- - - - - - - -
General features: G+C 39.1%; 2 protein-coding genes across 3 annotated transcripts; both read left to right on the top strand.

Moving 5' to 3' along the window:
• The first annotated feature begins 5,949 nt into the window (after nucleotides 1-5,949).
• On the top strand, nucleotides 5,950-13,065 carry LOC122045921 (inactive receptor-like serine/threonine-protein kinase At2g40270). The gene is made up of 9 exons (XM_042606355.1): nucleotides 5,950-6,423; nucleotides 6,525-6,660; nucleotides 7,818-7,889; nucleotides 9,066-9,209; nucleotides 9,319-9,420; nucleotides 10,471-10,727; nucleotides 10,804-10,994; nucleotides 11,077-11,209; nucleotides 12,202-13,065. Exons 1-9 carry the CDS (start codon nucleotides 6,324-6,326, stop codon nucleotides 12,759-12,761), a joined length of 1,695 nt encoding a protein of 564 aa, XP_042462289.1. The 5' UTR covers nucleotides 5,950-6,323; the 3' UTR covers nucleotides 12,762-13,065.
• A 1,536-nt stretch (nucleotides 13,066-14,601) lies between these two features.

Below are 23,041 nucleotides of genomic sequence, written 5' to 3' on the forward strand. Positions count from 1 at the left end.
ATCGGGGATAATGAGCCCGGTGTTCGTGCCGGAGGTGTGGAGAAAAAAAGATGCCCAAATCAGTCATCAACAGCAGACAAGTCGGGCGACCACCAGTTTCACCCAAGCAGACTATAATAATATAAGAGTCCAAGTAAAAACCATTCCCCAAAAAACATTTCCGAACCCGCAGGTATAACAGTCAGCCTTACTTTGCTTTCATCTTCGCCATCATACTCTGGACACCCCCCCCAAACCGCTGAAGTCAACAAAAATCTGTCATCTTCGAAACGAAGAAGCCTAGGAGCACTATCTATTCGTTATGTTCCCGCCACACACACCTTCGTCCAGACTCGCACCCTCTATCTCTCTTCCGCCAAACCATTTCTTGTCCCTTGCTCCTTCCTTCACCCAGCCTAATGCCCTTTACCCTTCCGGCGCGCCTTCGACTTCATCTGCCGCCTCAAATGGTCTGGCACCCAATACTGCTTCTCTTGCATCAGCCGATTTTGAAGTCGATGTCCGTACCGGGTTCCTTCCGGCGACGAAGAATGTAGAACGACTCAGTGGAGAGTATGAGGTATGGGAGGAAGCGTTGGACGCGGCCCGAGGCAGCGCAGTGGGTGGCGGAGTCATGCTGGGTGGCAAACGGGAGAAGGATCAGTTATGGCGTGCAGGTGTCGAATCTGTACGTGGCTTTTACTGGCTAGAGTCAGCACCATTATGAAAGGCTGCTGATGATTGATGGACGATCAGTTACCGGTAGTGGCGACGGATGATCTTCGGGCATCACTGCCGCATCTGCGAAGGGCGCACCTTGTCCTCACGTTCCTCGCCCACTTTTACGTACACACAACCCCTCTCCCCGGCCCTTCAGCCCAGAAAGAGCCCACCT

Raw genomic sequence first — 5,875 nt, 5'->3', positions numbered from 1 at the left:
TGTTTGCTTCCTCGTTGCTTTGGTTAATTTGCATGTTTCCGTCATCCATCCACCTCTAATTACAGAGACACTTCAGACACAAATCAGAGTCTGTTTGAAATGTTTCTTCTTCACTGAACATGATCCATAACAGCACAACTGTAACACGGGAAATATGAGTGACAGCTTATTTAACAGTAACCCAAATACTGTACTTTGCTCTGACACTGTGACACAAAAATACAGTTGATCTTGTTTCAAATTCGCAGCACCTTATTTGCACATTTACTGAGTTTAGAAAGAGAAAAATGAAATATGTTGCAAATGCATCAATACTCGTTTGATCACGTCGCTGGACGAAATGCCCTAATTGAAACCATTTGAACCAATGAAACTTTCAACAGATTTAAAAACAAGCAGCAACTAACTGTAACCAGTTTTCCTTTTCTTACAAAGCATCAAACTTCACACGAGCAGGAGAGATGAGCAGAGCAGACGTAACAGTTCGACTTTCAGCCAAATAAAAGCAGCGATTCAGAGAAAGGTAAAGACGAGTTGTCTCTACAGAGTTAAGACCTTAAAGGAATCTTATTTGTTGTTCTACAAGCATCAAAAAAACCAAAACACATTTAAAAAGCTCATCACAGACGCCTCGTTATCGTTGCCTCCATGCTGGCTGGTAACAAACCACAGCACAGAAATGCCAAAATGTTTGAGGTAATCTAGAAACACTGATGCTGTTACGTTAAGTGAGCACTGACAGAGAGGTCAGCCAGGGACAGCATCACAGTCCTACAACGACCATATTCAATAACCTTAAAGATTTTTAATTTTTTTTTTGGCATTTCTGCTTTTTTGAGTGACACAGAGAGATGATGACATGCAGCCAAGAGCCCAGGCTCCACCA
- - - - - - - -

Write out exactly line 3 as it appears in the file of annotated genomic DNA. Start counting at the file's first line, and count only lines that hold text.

• The first annotated feature begins 5,949 nt into the window (after nucleotides 1-5,949).